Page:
Do I still need a housewrap or building paper when using Cellulose?

When an insulator combines air seal (caulk or foam) with cellulose wall-spray, housewrap or building paper is not needed to control air movement through the wall. However, this does not at all affect the second purpose that a housewrap or building paper serves: that of a drainage plane. Consideration should still be given to a drainage plane based on the local climate. Some areas of the country receive so much rain that the sheathing beneath the exterior finish will almost certainly become wet. The climate in some of these regions may offer only limited drying potential. In these areas, a drainage plane (which may be considered a “housewrap” is certainly recommended.

Foam :


A. Polyurethane is a large and varied family of incredibly versatile and useful engineering material. Polyurethane can be processed into foams, coatings, elastomers, adhesives, binders, and sealants for a wide range of applications.


A. Polyurethane has a wide range of uses. It may be used for roofing, insulation, protective elastomer coatings, castable elastomer products, bedliners, pour and mold applications, packaging, flexible applications like cushions and , and floatation. The uses of polyurethane foam and elastomers is virtually limitless.


A. Whether for roof or wall, polyurethane foam is the best insulation material known to man. It delivers a high R-value and creates a seamless building envelope that provides an unsurpassed air-barrier.


A. The price of a polyurethane roof system is comparable in installation costs to other roofing systems, but is always less than conventional roofing when life-cycle costs are considered. Polyurethane roofing systems can reduce energy bills up to 50%.


A. Yes, there are no better products available than polyurethane roofing and insulation to reduce energy consumption which reduces a building’s carbon footprint. Additionally, polyurethane products reduce building waste in landfills. Select products also contain more than 25% renewable content.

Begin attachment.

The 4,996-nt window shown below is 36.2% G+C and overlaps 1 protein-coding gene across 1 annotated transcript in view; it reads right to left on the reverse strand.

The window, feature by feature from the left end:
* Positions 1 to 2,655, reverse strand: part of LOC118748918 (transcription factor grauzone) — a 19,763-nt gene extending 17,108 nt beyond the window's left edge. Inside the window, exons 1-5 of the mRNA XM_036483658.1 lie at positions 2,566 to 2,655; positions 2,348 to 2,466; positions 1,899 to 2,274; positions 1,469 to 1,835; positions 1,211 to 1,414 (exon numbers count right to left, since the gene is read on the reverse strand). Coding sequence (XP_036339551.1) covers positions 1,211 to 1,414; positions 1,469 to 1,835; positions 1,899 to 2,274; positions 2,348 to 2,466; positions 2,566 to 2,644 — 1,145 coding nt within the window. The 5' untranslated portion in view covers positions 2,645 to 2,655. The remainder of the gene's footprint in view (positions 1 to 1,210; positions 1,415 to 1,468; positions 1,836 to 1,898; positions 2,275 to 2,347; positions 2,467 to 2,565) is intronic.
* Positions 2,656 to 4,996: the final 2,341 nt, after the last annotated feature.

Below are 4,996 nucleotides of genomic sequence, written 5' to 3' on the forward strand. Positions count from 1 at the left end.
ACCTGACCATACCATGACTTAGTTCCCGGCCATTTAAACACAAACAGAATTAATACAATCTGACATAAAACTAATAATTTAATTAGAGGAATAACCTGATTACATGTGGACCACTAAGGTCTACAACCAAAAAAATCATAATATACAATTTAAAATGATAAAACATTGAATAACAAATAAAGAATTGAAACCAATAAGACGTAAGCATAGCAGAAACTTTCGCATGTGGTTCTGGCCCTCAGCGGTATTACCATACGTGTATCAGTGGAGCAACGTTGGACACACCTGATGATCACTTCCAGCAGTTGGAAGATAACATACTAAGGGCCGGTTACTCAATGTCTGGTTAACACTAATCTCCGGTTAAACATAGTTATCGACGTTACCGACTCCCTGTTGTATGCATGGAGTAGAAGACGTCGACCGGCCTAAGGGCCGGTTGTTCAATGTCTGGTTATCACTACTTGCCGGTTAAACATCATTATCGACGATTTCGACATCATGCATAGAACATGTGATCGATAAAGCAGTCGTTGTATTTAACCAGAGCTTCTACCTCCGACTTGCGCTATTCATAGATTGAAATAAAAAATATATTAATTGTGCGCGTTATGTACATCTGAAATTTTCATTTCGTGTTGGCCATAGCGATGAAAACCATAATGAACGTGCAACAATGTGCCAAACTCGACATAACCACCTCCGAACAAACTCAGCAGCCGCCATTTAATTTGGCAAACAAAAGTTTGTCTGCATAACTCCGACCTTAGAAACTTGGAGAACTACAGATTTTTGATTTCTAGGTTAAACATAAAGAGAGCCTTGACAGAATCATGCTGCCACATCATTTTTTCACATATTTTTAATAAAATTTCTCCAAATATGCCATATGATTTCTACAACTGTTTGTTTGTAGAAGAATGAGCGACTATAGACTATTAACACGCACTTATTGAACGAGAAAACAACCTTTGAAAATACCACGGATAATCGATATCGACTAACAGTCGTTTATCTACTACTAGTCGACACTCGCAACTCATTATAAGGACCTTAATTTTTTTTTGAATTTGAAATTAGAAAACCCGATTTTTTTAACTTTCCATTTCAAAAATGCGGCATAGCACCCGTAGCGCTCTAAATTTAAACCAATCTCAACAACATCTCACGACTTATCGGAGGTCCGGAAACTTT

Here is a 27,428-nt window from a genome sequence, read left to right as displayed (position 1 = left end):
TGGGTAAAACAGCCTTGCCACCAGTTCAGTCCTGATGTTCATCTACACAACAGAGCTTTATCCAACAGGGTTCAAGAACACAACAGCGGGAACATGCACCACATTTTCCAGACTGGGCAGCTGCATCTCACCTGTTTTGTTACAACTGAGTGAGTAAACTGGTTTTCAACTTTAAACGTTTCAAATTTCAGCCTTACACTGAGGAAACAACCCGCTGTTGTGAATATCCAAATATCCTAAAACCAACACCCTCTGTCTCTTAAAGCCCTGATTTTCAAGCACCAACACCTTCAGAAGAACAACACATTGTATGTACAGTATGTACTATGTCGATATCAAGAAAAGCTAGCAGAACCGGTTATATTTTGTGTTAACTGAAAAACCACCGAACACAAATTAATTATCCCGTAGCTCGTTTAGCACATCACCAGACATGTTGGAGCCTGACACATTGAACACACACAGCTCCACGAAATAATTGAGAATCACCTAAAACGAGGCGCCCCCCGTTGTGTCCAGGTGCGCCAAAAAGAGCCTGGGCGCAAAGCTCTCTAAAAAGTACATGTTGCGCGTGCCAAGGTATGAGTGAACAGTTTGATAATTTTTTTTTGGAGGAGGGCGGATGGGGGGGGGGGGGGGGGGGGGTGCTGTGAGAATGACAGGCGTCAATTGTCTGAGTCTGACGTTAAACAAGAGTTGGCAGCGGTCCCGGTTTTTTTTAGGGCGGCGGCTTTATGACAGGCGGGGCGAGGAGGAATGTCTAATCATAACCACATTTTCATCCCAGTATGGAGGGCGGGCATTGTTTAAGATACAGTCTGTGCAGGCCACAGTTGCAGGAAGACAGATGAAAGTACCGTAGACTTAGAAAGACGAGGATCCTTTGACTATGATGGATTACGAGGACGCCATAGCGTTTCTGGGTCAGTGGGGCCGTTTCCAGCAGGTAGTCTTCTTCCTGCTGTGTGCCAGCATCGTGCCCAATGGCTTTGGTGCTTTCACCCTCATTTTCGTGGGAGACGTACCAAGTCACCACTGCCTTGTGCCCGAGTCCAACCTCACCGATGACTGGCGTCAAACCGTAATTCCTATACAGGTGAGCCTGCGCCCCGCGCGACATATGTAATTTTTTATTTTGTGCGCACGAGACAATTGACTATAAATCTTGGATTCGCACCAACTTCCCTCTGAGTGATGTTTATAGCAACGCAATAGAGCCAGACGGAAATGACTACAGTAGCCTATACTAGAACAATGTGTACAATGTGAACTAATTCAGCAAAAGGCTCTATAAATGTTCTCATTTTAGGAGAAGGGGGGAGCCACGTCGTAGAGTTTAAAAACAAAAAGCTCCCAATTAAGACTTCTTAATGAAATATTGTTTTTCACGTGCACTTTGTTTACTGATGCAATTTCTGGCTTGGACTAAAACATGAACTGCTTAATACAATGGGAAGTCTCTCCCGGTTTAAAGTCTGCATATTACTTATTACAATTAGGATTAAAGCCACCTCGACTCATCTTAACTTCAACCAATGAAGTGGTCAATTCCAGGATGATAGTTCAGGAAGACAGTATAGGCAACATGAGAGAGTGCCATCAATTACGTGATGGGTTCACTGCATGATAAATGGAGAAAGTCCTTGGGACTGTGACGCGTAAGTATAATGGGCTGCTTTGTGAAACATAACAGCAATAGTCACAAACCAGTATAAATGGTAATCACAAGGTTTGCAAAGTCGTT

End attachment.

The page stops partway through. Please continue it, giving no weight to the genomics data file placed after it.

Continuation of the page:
Q. Is spray polyurethane insulation code approved?

A. Yes. Building codes provide for the use of spray polyurethane insulation in the Foam Plastic section. This section of the code also describes the use of thermal barriers.

Q. How does spray foam work?

A. A two-part mixture is applied by trained professionals to the surface to be insulated. The spray mixture expands rapidly to fill all cracks and voids, completely and permanently adhering to wood, masonry, metal, concrete, and most other construction materials.

Q. Is Polyurethane Foam a good product to spray on the underside of the Mobile homes? Will it insulate the home better and pipes, or should this not be used?

A. Insulating the underside of a trailer with spray polyurethane foam is much like insulating the underside of a home in the crawlspace. It is a good idea and should help with the energy bills especially if there is no insulation there presently.

Q. When can spray foam be installed?

A. Spray foam insulation is professionally installed at the same point in the construction cycle as other types of insulation. That is, using traditional building techniques, spray foam should be installed after the rough plumbing, electrical wiring, and heating and air conditioning ducts have been installed, but before the interior walls are completed in new construction. In some cases spray foam also can be applied in older buildings or structures, to the inside of roofs and under floors after construction has been completed.

Q. Won’t sealing my building lead to indoor air quality problems?

A. Your building does need to be ventilated. Most design professionals will advise you to seal the  structure as tight as possible and provide the necessary ventilation through the heating and air     conditioning system. Many systems employ an “air exchanger” which is designed to pre-condition (either warm or cool) the incoming outside air with the outgoing exhaust air. In this manner, you can build an extremely energy efficient exterior shell using spray polyurethane foam while still providing controlled and energy efficient ventilation